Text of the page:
Two examples of stochastic webs that are generated by the web map (1.24) are shown in figure 1.3.
Certain (approximate) symmetry properties of the stochastic web for are obvious: in this particular case the web is characterized by translational symmetry in two transversal directions (e.g. given by ) and by rotational symmetry with respect to several classes of 2-fold rotations, in addition to several reflection and glide reflection symmetries. In fact it turns out that the underlying skeleton of the web is even invariant under 2-fold, 3-fold and 6-fold rotations about suitably chosen centres of rotation. See subsection 1.2.2 for a rigorous definition of the skeletons of stochastic webs, and for more information on the symmetry groups of these skeletons.
In figure 1.3b, for (), the situation is different: although this phase portrait still reveals approximate rotational invariance with respect to the origin (rotations through the angle ), there is no translational invariance as seen for example in figure 1.3a. In this sense, the phase portrait in figure 1.3b is less regular than that in figure 1.3a. Webs in phase space with just rotational symmetry -- like the web for -- are called aperiodic stochastic webs, as opposed to the periodic stochastic webs exhibiting both rotational and translational symmetry, an example being the web for .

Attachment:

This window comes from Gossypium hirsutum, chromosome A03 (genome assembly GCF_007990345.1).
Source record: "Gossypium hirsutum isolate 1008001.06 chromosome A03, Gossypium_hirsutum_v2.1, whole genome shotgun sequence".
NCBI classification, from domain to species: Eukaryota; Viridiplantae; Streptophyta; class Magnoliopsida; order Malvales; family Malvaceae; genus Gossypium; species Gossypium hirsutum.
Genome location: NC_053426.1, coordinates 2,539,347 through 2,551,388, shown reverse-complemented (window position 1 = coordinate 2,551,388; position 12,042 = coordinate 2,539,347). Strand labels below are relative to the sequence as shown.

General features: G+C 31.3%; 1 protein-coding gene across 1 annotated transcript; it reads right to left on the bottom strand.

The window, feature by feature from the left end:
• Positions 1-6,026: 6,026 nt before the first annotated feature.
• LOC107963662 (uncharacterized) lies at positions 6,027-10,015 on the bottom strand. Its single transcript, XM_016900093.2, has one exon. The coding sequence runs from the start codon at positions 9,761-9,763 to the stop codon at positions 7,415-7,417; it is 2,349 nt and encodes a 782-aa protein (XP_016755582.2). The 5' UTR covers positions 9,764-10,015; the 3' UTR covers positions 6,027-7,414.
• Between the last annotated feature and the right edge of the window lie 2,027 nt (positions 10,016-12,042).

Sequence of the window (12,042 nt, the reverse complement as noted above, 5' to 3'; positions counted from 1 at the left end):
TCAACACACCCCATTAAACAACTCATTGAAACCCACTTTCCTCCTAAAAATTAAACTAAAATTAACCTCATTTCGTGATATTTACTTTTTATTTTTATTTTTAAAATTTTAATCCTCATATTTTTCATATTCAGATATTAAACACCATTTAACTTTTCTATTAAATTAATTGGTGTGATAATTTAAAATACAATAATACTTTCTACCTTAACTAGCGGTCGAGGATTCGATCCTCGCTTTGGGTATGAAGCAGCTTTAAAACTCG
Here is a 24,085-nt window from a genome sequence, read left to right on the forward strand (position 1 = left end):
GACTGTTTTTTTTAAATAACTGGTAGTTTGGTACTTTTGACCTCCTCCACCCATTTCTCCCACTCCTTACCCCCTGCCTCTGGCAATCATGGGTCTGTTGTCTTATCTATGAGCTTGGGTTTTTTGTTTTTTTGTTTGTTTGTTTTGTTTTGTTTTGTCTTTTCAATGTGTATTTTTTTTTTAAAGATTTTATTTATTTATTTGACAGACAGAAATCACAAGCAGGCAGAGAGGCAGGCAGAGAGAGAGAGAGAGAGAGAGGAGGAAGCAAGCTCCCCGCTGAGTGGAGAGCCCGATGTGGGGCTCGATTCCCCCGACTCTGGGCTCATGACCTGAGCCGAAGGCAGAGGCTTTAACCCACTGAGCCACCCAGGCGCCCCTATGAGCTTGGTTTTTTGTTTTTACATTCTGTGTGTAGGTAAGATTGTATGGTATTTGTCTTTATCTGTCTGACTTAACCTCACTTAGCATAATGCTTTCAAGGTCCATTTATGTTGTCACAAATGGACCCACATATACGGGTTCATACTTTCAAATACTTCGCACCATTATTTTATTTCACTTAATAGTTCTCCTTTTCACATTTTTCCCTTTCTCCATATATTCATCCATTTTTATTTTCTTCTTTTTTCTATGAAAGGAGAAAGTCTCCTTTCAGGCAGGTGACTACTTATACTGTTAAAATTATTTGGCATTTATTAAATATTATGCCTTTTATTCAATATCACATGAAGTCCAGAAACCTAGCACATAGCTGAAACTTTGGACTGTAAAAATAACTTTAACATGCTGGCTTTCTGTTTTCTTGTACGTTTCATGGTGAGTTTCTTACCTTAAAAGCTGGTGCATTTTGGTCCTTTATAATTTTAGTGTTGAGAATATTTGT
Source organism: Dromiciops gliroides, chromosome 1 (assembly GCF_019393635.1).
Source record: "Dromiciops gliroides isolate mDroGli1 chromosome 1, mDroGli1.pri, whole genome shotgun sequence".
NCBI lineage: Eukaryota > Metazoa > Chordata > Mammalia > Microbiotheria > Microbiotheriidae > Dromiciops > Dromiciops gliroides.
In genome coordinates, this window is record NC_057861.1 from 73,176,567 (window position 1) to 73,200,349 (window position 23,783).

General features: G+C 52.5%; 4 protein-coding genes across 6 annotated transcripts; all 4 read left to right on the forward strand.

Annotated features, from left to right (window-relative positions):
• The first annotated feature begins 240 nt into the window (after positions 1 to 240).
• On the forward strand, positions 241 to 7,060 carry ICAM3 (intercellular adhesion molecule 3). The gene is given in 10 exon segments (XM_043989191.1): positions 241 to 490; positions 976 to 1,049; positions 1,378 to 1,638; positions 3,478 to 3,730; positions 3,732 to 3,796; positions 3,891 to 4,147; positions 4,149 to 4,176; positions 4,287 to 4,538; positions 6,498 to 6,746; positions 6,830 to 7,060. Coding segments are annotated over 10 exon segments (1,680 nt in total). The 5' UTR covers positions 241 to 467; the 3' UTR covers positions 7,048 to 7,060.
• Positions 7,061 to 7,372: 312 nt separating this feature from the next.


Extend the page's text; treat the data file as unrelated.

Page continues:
Having introduced periodic and aperiodic stochastic webs, the importance of the resonance condition (1.23) may now be illustrated by considering a value of with noninteger . Figure 1.4 shows a phase portrait of the POINCARÉ map (1.21) for .
subsection 1.2.1 I present an argument for the fact
that periodic webs,
characterized by both rotational and translational symmetries,
can develop not for all
but only for a few
specific values of , namely
I then proceed in subsection 1.2.2 to the discussion of the skeleton, or ``backbone'', of the web and derive an equation that determines this overall structure of the web. Finally, in subsections 1.2.3 and 1.2.4 I briefly give an overview on what is known about the classical unbounded diffusive dynamics within the channels of the web that form around its skeleton; in particular I discuss the typical energy growth of a diffusing particle and the width of the channels of diffusive dynamics which is directly controlled by the kick strength . The results presented in subsections 1.2.2 and 1.2.3 are mainly based on [ZSUC91].